This identity fills in the missing pieces. They are some of the most fierce competitors who use their enemies’ spite to fuel their passion. They have a high sense of work ethic and entitlement. They are the soar losers who hang their heads in defeat, but come out firing the next time they meet. They are prideful beyond belief. Which works in their advantage at times, but against them when others test their ability.

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Identity #3
The final identity is never satisfied with their work, regardless of their talent. To them, pain is a part of commitment, and discomfort is a part of growth. They’re well-rounded, strong-willed, team, and individually oriented. They’re willing to improve on their own, and use their strengths to make their teammates better. To them, the offseason is tougher than the regular season, the fourth quarter seems like the first, and while everyone else would say they’re tired, this identity is just warming up.

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How to find your identity.

By not taking shortcuts.

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Some may say shortcuts are nothing but wrong turns, while others say they’re outright immoral. However, for those who take shortcuts, what’s the use when it brings you from your goals? Completing tasks (at times) seem unnecessary, but it builds character. It teaches you that anything is possible with the right mentality.

It makes you fight when things seem insurmountable, and brings positivity to the most negative situations.

It builds on instinct.
Except, instead of relying on the impulse of avoiding discomfort and accepting defeat, you’ve learned the instinct to survive.

You’ve learned that things aren’t given, they’re earned.

And if you allow yourself to take shortcuts, then you can never feel the entitlement of earning anything, can you?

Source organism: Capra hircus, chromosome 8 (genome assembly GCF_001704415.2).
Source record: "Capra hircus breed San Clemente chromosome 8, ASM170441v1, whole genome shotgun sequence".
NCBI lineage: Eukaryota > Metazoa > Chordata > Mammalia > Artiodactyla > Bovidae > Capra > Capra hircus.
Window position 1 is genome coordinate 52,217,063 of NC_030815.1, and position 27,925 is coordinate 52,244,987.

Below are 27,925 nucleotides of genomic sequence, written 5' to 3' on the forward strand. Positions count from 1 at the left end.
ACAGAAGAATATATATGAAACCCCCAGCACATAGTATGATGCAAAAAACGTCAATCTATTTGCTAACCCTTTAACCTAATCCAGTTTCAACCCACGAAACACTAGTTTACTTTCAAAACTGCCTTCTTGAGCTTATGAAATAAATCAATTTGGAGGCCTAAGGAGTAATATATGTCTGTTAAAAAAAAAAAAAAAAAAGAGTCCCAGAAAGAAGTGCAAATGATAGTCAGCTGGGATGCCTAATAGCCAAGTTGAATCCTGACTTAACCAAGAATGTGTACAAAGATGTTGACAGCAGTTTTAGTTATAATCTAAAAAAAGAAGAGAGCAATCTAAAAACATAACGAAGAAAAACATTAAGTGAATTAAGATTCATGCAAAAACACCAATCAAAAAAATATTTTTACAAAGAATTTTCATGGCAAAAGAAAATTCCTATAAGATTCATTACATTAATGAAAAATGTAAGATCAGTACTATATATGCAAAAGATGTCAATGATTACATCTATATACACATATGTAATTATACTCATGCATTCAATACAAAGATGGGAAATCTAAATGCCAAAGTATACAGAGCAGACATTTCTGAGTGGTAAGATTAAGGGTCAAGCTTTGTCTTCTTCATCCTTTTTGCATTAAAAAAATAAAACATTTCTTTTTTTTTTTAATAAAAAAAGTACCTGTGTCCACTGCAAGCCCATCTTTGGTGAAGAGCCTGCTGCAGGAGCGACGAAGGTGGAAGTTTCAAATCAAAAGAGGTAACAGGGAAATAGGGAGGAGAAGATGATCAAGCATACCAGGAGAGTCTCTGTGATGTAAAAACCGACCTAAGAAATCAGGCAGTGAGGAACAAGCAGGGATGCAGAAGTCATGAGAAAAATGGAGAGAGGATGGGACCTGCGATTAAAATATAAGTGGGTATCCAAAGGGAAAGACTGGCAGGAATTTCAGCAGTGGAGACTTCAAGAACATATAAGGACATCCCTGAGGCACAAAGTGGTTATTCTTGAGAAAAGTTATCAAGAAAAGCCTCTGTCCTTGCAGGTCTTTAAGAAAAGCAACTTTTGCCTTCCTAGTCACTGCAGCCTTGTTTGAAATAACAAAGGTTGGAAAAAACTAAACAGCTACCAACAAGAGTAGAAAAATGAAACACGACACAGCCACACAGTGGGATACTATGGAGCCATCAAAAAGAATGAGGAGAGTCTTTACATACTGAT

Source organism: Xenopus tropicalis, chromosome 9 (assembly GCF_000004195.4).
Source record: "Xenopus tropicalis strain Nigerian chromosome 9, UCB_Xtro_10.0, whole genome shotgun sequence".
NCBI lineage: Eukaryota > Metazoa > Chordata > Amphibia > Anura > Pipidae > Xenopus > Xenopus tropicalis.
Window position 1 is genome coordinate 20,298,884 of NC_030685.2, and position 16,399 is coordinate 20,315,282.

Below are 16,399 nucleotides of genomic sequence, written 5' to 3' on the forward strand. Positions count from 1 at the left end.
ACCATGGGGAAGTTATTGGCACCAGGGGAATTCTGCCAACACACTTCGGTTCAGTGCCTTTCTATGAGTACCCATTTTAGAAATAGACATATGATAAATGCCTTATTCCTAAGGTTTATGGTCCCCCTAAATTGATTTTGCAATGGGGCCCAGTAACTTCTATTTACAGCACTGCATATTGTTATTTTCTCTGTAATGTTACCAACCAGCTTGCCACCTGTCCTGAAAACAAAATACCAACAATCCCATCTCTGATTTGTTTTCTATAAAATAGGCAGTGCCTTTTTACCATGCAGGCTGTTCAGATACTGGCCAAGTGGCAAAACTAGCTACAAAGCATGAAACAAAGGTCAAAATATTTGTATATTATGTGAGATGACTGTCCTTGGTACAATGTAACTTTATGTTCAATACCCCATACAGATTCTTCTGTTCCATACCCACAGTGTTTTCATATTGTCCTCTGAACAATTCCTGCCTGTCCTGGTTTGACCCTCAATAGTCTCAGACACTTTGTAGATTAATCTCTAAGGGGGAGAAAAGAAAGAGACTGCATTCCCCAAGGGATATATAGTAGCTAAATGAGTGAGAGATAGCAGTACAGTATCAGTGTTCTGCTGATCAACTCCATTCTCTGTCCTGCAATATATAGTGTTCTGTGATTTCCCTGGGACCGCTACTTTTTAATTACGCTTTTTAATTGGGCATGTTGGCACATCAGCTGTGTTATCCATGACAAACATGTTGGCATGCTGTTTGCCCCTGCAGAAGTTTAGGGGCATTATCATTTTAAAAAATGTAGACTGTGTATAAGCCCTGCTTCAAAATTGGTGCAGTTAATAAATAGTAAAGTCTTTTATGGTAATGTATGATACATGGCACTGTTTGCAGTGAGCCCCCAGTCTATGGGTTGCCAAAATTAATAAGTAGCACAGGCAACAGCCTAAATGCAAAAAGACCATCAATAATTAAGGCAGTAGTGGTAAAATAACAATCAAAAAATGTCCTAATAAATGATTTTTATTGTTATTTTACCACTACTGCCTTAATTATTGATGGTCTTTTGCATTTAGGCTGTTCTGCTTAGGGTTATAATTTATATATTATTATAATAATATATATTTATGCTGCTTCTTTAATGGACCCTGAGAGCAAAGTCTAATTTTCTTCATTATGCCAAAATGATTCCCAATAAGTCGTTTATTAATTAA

Play To Your Strengths

PLAYING TO OUR STRENGTHS

When I get introduced to new people, friends mention that I played center for Rowan University. Almost every single time, people say…

“You’re pretty short for center.”

When I played in high school, I’d play anywhere from the point guard, to the center. Every single summer, I’d spend hours and hours shooting jump shots, working on ball handling, quickness, and stamina, and basically did anything possible to turn into a guard. By the time my senior season came around, I felt prepared to play point-center if I had to.

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I was wrong. The moment I was put in as point guard, I knew that I’d never feel comfortable handling the ball again.

I just wasn’t good at it.

But I ignored it.

The universe was telling me to be a forward/center, but my mind was telling me to be a guard. I shot 300 shots each afternoon, ran a few miles a day, and spent countless hours doing ball handling drills, hoping to become a guard.

If there’s anything anything I’ve learned from my four years, it’s to play to my strengths.

One day, I received some great advice from a childhood friend/fellow Prof athlete.

He said, “Whatever you do, play to your strengths. As long as you do that, you’ll be fine.” 

Why do people work on the things they’re not, instead of developing the things that they’re great at? Image

Most things in life operate in team settings. Whether it be your family, work or friends. What we should do is utilize our strengths and focus them toward the team goals.

Every time we go to work, step on the court, or stroll onto the field, we go to war. Our teammates are our soldiers fighting along-side us. Our team is our army. The overall goal: to maximize our abilities as a unit.

The true essence of teamwork.

In war (much like football), if the army sends enforcements toward the left, the right is weakened. If enforcements are sent to the front, the rear is weakened, or vice-versa. But if we focus our enforcements to each side…

Everywhere is weakened. 

But what if we focus on becoming well-rounded? Does it work the same way?

Future employer may ask: Where are your strengths? And inevitably, where are your weaknesses?

It’s important to know your weaknesses as well your strengths.

Everyone has potential in something. And yet, some people are more successful than others. The trend that we’ve found is that  the most successful people are the ones who’ve been able to maximize their strengths. 

For all we know, we may have all the skills in the world to become great at something we are truly gifted in. If we deny ourselves of this possibility, it means that we are less concerned with our strengths, and more concerned with concealing our weaknesses. 

Playing to your strengths means that you know what you are, and you know what you aren’t. And if we focus on being good at everything, we won’t become great at anything.

So stop with trying to be great at everything. It’s impossible, and foolish. Try to find what you love, and know your weaknesses just as well as you know your strengths.

If you stay within yourself, it makes things much easier.

Yes, it’s great to be a well-rounded person, but…

When we put our weaknesses above our strengths, our strengths become nothing but great potential.